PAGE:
Wednesday, September 3, 2014

03/09/2014: China aquaculture goes international at Aquatic China 2014
Attending this two-day conference in Beijing, China later this month will bring you up-to-date with the thinking and work of leading researchers in fish farming and nutrition.

Introduction - by Roger Gilbert
"Aquaculture is playing an increasingly valuable role in providing food for our growing human population – and it’s output is increasing each year. Already food from aquaculture has surpassed that produced from wild caught fish and the variety of species now being farmed in captivity is expanding rapidly as well. Farmed fish are being more readily accepted by consumers.

Roger Gilbert

"Fish can be extremely efficient in converting feed to high-quality protein and growth rates are proving to be extremely impressive with just over one kg of feed being required to produce a kg of fish in salmon farming systems.

"Behind this success is science. Research and development based on sound scientific training and qualification provides our industry with drive and determination to overcome obstacles that in other food sectors might have restricted progress. That foundation of knowledge based on science is key to the future prosperity of our industry.

"For the first time ‘Aquatic China 2014’ is hosting an international two-day symposium for the fish farming industry in China, where scientific and commercial presenters from within and outside China can come together to exchange ideas and development in fish farming.

"China, accounting for almost 85 percent of the world’s farmed fish production, is a perfect host for this important meeting which takes place in advance of the ‘VIV China Exposition’ from September 21-22, 2014 in Beijing. We invite you to participate!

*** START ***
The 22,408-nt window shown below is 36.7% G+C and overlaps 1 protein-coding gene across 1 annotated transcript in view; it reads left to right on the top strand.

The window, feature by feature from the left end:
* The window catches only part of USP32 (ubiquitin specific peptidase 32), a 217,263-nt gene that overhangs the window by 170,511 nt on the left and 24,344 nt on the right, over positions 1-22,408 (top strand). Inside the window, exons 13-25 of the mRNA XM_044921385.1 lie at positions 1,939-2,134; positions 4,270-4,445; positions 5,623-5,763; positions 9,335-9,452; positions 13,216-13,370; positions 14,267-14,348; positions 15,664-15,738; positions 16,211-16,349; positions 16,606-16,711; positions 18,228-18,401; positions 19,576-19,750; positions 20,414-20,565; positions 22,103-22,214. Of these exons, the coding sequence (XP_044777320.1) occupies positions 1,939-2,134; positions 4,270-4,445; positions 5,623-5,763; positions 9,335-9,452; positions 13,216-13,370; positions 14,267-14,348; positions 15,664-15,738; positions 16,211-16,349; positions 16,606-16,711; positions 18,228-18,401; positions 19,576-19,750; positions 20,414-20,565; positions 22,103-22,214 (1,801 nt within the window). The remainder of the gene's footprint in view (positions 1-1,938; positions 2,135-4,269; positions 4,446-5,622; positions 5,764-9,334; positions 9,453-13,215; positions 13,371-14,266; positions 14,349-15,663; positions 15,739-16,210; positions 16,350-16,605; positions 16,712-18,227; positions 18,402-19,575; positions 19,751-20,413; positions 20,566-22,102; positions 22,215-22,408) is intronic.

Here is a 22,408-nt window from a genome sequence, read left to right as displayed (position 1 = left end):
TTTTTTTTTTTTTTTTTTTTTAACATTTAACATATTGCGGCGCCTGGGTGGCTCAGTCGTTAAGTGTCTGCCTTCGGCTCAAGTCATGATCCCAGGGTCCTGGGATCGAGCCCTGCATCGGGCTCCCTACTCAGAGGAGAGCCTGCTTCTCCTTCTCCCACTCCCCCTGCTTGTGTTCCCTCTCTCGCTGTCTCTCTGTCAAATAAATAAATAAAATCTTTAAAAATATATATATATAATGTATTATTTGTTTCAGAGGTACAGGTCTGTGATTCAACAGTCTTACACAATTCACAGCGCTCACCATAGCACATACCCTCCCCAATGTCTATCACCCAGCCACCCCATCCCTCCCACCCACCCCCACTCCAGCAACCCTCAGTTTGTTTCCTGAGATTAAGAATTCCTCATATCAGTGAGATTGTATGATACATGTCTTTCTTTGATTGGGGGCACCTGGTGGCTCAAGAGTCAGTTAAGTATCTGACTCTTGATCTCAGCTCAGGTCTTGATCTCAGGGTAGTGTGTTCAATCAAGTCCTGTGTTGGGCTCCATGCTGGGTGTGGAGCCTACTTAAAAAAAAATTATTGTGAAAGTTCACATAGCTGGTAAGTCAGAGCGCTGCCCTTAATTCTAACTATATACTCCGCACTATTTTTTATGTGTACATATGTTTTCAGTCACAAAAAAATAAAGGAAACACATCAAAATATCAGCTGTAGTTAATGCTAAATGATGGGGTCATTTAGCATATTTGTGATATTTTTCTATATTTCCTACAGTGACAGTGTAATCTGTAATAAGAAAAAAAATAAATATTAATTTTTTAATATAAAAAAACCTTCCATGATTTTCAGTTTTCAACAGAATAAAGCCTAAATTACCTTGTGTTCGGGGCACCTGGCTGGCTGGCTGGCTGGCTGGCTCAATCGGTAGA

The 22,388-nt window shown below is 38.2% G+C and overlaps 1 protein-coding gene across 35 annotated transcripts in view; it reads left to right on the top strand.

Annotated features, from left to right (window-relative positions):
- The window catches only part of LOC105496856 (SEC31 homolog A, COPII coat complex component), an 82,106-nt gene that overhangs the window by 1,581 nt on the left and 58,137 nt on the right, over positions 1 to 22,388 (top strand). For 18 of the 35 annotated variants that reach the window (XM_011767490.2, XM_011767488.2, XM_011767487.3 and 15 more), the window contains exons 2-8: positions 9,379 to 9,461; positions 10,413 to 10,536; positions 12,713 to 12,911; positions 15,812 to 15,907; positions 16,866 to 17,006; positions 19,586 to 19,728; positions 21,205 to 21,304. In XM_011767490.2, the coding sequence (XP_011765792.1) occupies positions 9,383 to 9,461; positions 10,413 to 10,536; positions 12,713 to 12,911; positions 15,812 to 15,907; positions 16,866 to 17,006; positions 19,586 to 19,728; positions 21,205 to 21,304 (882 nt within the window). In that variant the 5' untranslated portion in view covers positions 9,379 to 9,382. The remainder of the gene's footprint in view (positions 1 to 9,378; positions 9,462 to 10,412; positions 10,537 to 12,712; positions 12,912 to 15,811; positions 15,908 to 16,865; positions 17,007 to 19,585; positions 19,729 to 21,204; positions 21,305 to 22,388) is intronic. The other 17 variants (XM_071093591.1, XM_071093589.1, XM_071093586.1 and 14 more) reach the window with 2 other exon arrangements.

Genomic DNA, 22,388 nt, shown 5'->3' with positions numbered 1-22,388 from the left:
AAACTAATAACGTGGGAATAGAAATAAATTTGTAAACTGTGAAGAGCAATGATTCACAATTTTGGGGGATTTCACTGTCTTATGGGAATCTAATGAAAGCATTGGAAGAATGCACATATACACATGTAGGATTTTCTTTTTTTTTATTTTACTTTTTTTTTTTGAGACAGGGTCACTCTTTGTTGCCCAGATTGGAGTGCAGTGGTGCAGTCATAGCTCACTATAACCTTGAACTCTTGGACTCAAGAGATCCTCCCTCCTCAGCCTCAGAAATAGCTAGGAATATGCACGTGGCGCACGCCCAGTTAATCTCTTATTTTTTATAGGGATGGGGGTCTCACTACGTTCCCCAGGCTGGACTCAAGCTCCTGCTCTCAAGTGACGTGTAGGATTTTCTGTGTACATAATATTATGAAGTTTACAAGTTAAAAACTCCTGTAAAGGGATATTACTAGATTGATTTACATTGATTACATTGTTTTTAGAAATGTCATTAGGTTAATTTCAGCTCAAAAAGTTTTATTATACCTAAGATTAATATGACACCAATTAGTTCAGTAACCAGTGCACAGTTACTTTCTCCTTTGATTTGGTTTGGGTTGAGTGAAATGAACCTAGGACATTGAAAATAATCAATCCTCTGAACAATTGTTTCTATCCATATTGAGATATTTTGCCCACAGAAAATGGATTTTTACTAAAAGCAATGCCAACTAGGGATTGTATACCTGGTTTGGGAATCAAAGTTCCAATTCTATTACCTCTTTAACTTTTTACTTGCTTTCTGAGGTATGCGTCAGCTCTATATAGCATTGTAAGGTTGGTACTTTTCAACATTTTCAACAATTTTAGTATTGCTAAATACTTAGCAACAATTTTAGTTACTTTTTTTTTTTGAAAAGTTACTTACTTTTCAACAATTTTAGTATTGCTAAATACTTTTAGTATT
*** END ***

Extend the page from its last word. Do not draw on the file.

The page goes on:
Introduction - Dr Kengsen Mai
"It is generally accepted that the only way to meet the increasing demand for fish and shrimp is through aquaculture. China has more than 3000 years of history in aquaculture. It is not only is a pioneer in aquaculture, but has also become the biggest aquaculture country, with an annual production accounting for more than 70 percent of global output.

Dr Kengsen Mai

"However, after recent 30 years of rapid development, China's aquaculture faces a series of challenges.

"Lack of resources, the environmental deterioration and the safety of aquatic products are considered to be the most critical factors that impede the sustainability of China aquaculture.

"Most challenges to the sustainable development of globe aquaculture are usually first faced by China.

"China has still not been powerful in aquaculture, and should develop sustainable aquaculture as its own mission, learning from aquaculture powers, and from developed countries. Meanwhile, the rest of the world can also learn the methodologies and experiences from China to overcome these challenges. These challenges faced by China can also play a role in early warnings to other aquaculture countries.

"Therefore, the "2014 Aquatic China" summit (Beijing), pre-held in advance of the "2014 China International VIV", is an excellent communication platform for global peer experts to explore including issues of aquaculture sustainability. Welcome to "2014 Aquatic China."

Registration (and invitation letters) details HERE

The Aquaculturists
This blog is maintained by The Aquaculturists staff and is supported by the
magazine International Aquafeed which is published by Perendale Publishers Ltd

For additional daily news from aquaculture around the world: aquacutlure-news

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